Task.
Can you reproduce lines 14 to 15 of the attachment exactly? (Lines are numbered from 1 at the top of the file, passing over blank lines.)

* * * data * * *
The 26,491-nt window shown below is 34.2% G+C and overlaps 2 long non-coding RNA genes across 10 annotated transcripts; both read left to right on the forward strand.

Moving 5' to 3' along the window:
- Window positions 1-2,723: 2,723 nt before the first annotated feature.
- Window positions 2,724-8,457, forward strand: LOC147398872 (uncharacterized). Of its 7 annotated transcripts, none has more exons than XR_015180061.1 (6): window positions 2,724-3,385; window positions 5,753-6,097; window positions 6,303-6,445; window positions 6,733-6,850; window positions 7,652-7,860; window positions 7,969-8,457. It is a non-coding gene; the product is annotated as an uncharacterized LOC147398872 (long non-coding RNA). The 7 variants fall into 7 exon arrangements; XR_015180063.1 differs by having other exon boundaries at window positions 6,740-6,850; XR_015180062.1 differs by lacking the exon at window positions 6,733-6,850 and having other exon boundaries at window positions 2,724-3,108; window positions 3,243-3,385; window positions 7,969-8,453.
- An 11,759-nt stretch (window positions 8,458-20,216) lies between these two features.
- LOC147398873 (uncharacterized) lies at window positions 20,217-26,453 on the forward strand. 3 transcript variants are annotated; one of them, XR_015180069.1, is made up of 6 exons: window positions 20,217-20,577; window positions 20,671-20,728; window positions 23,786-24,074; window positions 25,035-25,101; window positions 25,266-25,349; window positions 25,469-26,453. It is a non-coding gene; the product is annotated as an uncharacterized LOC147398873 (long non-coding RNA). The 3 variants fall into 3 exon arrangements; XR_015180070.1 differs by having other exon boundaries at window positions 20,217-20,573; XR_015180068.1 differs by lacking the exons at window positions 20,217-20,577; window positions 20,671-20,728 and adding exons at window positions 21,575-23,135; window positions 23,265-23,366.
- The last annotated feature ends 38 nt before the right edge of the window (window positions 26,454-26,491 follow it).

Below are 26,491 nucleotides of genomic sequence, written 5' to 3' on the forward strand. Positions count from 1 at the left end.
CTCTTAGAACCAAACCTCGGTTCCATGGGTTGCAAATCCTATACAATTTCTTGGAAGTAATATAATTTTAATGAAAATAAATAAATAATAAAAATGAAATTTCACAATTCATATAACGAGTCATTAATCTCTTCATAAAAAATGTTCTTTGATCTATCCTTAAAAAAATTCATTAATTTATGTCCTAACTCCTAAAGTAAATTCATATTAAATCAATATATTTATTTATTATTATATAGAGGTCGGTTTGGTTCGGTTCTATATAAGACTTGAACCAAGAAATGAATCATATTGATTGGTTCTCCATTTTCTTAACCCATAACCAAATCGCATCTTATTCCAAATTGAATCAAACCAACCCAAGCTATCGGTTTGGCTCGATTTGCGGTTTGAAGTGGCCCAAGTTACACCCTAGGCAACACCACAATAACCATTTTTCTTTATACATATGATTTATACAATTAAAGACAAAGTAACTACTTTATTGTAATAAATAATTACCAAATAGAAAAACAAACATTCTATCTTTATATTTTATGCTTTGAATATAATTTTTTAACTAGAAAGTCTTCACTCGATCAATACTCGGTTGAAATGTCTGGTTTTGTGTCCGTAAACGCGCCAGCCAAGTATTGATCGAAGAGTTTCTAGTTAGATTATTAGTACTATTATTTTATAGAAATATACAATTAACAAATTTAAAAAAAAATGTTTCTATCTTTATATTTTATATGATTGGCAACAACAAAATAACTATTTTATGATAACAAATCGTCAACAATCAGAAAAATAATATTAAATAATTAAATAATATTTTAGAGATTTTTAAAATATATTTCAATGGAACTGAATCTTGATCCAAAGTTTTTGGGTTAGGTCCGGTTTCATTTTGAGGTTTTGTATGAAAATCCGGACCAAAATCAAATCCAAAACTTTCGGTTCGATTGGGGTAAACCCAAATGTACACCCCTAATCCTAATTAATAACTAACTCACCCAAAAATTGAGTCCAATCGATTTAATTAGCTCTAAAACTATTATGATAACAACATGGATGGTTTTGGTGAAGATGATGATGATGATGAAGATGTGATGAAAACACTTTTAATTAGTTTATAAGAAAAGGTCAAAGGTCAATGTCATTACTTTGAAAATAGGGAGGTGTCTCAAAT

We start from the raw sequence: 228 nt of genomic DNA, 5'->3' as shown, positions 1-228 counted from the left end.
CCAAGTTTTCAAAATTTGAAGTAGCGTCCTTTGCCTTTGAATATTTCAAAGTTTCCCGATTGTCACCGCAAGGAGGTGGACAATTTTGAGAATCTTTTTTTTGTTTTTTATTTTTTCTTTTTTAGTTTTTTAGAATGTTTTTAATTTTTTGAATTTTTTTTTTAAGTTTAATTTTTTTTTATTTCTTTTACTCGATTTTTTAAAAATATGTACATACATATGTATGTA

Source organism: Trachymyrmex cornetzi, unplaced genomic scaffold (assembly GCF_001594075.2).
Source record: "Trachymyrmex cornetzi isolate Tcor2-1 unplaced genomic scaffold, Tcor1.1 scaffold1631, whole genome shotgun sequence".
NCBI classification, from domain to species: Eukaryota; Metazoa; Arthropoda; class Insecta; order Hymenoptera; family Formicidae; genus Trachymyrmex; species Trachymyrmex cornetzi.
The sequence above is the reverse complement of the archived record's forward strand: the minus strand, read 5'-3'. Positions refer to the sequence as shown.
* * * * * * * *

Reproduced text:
NCBI classification, from domain to species: Eukaryota; Metazoa; Arthropoda; class Insecta; order Hymenoptera; family Formicidae; genus Trachymyrmex; species Trachymyrmex cornetzi.
The sequence above is the reverse complement of the archived record's forward strand: the minus strand, read 5'-3'. Positions refer to the sequence as shown.